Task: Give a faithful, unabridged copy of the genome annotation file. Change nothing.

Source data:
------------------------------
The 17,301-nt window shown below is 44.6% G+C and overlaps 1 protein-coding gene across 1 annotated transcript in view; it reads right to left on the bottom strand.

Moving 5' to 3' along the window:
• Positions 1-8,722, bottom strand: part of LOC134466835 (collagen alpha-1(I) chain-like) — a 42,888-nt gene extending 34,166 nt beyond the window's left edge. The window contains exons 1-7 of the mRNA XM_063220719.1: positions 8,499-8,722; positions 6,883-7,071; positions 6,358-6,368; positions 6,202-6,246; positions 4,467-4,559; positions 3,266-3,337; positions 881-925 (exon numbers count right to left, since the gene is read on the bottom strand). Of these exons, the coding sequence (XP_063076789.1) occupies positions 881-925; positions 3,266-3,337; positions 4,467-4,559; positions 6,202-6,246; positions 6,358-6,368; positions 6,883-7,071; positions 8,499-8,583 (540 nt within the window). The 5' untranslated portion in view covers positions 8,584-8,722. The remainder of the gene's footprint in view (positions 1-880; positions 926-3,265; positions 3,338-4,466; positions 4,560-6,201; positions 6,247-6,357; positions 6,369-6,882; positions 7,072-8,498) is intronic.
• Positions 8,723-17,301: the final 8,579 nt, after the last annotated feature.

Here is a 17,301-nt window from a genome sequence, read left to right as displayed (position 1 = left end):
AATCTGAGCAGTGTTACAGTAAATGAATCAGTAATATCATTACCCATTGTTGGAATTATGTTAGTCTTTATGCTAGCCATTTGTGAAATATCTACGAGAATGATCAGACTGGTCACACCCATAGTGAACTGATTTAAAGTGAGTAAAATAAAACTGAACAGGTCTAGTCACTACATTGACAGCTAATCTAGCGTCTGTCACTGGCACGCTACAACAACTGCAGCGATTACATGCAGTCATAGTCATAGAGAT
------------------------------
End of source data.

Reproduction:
The 17,301-nt window shown below is 44.6% G+C and overlaps 1 protein-coding gene across 1 annotated transcript in view; it reads right to left on the bottom strand.

Moving 5' to 3' along the window:
• Positions 1-8,722, bottom strand: part of LOC134466835 (collagen alpha-1(I) chain-like) — a 42,888-nt gene extending 34,166 nt beyond the window's left edge. The window contains exons 1-7 of the mRNA XM_063220719.1: positions 8,499-8,722; positions 6,883-7,071; positions 6,358-6,368; positions 6,202-6,246; positions 4,467-4,559; positions 3,266-3,337; positions 881-925 (exon numbers count right to left, since the gene is read on the bottom strand). Of these exons, the coding sequence (XP_063076789.1) occupies positions 881-925; positions 3,266-3,337; positions 4,467-4,559; positions 6,202-6,246; positions 6,358-6,368; positions 6,883-7,071; positions 8,499-8,583 (540 nt within the window). The 5' untranslated portion in view covers positions 8,584-8,722. The remainder of the gene's footprint in view (positions 1-880; positions 926-3,265; positions 3,338-4,466; positions 4,560-6,201; positions 6,247-6,357; positions 6,369-6,882; positions 7,072-8,498) is intronic.
• Positions 8,723-17,301: the final 8,579 nt, after the last annotated feature.

Here is a 17,301-nt window from a genome sequence, read left to right as displayed (position 1 = left end):
AATCTGAGCAGTGTTACAGTAAATGAATCAGTAATATCATTACCCATTGTTGGAATTATGTTAGTCTTTATGCTAGCCATTTGTGAAATATCTACGAGAATGATCAGACTGGTCACACCCATAGTGAACTGATTTAAAGTGAGTAAAATAAAACTGAACAGGTCTAGTCACTACATTGACAGCTAATCTAGCGTCTGTCACTGGCACGCTACAACAACTGCAGCGATTACATGCAGTCATAGTCATAGAGAT